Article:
This transformation is much more dramatic than the words of the Gospel convey on the surface. What John described was fantastical. His baptism was an ordinary baptism: a cleansing with water. Imagine having just experienced that kind of baptism and then to hear him say that the one who will come after him—the one who would be mightier than him—will baptize with the Holy Spirit and fire! It would have been shocking and incomprehensible to his hearers. Yet what he was saying to them was, "Do these ordinary things and you'll be ready for this extraordinary experience.”
It’s not hard, sometimes, however, when we’re not sure what the next steps are, to think that we have to do extraordinary things. For example: a couple of years ago my family decided to come to Logansport to visit me for Christmas. I had never hosted my whole family before so I wasn’t sure how to prepare. I started worrying that I would have to do all of these extraordinary things to prepare for their arrival. I soon realized, however, that I had to start with ordinary things: I had to make sure that the house was clean and that it was neatly appointed with festive things. After that, I just had to keep doing what I had been doing and wait for them to come. In the end having them there was a great experience! Extraordinary in every way.
I worry that we sometimes act this way with God. We think that we have to do extraordinary things to get his attention. And that, if we don’t feel like we can do those things (or, perhaps, we’re just not motivated to do those things), we decide to do nothing at all. Yet, as we see throughout the Scriptures and in the lives of the Saints, God wants to meet us in the ordinary: and then to make our ordinary extraordinary.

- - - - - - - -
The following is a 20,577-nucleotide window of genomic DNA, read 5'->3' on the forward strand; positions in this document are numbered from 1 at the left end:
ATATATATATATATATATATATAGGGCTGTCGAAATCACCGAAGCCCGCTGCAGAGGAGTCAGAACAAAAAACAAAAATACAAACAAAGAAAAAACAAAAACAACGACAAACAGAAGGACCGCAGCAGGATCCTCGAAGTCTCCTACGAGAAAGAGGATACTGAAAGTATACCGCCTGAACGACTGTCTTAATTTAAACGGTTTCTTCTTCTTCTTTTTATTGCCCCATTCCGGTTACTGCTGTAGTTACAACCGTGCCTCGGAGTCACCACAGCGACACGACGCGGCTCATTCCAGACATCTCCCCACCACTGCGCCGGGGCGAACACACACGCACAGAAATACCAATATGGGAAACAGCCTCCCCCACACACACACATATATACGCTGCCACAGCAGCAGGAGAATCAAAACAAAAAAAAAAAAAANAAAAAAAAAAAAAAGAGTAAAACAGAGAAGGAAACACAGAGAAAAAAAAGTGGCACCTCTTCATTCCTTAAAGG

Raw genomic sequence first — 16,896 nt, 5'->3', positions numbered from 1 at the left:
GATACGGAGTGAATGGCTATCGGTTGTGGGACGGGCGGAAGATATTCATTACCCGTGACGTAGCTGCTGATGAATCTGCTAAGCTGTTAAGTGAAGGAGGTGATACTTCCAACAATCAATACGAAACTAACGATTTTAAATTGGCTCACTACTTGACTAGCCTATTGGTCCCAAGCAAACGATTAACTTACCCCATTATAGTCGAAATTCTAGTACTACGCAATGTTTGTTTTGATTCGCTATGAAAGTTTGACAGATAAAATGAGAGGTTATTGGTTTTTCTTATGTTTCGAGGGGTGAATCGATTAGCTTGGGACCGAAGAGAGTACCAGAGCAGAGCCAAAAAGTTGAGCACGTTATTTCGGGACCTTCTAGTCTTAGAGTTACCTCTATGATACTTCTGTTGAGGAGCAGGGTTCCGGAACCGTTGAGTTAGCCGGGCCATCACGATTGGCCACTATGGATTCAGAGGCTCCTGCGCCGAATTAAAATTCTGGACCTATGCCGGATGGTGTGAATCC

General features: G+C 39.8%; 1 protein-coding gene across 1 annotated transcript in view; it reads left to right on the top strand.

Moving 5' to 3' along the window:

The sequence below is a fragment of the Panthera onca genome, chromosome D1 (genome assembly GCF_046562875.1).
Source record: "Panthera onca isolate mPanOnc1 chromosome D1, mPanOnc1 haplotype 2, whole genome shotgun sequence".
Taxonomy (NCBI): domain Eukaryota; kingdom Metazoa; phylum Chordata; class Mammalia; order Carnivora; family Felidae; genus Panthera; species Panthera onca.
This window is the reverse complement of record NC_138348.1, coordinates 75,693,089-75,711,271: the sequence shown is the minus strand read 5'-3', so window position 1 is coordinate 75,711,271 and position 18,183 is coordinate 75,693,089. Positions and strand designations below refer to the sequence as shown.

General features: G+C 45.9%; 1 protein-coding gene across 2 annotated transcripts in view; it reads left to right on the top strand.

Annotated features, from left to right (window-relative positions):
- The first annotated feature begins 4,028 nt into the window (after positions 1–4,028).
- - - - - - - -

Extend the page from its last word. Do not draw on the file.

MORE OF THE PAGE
My brothers and sisters, the most extraordinary event in the history of the world was the birth of Jesus, the divine person who took on our ordinary human flesh in order to save us from sin and death forever. He has already worked an extraordinary transformation in each of us through baptism; and he is coming again to complete our transformation to be like him in glory. Thus, we don't need to be extraordinary ourselves. Rather, we can find joy in the ordinary—the work-a-day here and now—because of the extraordinary that God has promised to make with it.
So, what should we do? Focus on the basics: Repent. Seek the baptism of repentance by turning away from whatever sin in which you may be caught and be cleansed by making a good confession before Christmas. Then, do the work you were given to do in justice and in truth. In other words, pray, share your blessings with the poor, and do your daily work with integrity. Finally, wait in joyful expectation of the one who has already come, who is still with us, and who will come to us again. In these ways, my brothers and sisters—that is, in our faithful obedience to the ordinary—we will be prepared for that day when God will transform our ordinary to be unbelievably extraordinary. Therefore, as Saint Paul exhorts us today, let us “rejoice in the Lord always. I say it again: rejoice!” For the Lord is truly near.
Given at Saint Mary’s Cathedral: Lafayette, IN – December 16th, 2018